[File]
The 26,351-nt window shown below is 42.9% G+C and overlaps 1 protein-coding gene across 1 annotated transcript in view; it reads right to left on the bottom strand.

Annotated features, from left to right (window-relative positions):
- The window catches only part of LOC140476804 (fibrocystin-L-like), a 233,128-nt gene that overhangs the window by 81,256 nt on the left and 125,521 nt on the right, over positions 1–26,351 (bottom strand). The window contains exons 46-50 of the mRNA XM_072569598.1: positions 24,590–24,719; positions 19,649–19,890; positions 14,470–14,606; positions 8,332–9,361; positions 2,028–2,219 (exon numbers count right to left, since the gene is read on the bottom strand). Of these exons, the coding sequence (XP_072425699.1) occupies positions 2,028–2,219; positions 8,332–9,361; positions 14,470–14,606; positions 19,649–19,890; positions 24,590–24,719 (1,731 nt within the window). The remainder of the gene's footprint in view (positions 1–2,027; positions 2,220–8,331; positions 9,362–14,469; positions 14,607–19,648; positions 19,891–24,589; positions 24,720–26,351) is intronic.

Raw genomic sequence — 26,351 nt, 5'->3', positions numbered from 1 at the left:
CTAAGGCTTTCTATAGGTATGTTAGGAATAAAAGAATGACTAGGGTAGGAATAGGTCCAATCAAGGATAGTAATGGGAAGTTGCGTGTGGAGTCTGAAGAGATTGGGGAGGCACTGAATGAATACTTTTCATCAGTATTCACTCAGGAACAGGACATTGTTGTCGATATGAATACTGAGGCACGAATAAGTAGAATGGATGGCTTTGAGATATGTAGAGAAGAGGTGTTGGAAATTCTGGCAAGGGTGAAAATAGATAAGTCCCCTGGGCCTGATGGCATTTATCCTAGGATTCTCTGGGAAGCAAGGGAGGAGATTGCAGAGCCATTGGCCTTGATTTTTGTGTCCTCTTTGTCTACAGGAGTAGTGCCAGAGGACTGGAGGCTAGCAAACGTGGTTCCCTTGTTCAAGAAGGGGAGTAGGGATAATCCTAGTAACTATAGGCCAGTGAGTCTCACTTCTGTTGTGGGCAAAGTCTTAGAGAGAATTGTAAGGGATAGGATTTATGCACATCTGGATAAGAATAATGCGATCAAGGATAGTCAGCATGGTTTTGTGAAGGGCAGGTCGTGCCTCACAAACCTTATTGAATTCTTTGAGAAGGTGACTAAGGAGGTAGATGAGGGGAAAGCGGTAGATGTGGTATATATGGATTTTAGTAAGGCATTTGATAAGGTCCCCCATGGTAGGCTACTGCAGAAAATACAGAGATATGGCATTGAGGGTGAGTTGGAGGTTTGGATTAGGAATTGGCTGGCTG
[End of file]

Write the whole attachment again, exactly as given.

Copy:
The 26,351-nt window shown below is 42.9% G+C and overlaps 1 protein-coding gene across 1 annotated transcript in view; it reads right to left on the bottom strand.

Annotated features, from left to right (window-relative positions):
- The window catches only part of LOC140476804 (fibrocystin-L-like), a 233,128-nt gene that overhangs the window by 81,256 nt on the left and 125,521 nt on the right, over positions 1–26,351 (bottom strand). The window contains exons 46-50 of the mRNA XM_072569598.1: positions 24,590–24,719; positions 19,649–19,890; positions 14,470–14,606; positions 8,332–9,361; positions 2,028–2,219 (exon numbers count right to left, since the gene is read on the bottom strand). Of these exons, the coding sequence (XP_072425699.1) occupies positions 2,028–2,219; positions 8,332–9,361; positions 14,470–14,606; positions 19,649–19,890; positions 24,590–24,719 (1,731 nt within the window). The remainder of the gene's footprint in view (positions 1–2,027; positions 2,220–8,331; positions 9,362–14,469; positions 14,607–19,648; positions 19,891–24,589; positions 24,720–26,351) is intronic.

Raw genomic sequence — 26,351 nt, 5'->3', positions numbered from 1 at the left:
CTAAGGCTTTCTATAGGTATGTTAGGAATAAAAGAATGACTAGGGTAGGAATAGGTCCAATCAAGGATAGTAATGGGAAGTTGCGTGTGGAGTCTGAAGAGATTGGGGAGGCACTGAATGAATACTTTTCATCAGTATTCACTCAGGAACAGGACATTGTTGTCGATATGAATACTGAGGCACGAATAAGTAGAATGGATGGCTTTGAGATATGTAGAGAAGAGGTGTTGGAAATTCTGGCAAGGGTGAAAATAGATAAGTCCCCTGGGCCTGATGGCATTTATCCTAGGATTCTCTGGGAAGCAAGGGAGGAGATTGCAGAGCCATTGGCCTTGATTTTTGTGTCCTCTTTGTCTACAGGAGTAGTGCCAGAGGACTGGAGGCTAGCAAACGTGGTTCCCTTGTTCAAGAAGGGGAGTAGGGATAATCCTAGTAACTATAGGCCAGTGAGTCTCACTTCTGTTGTGGGCAAAGTCTTAGAGAGAATTGTAAGGGATAGGATTTATGCACATCTGGATAAGAATAATGCGATCAAGGATAGTCAGCATGGTTTTGTGAAGGGCAGGTCGTGCCTCACAAACCTTATTGAATTCTTTGAGAAGGTGACTAAGGAGGTAGATGAGGGGAAAGCGGTAGATGTGGTATATATGGATTTTAGTAAGGCATTTGATAAGGTCCCCCATGGTAGGCTACTGCAGAAAATACAGAGATATGGCATTGAGGGTGAGTTGGAGGTTTGGATTAGGAATTGGCTGGCTG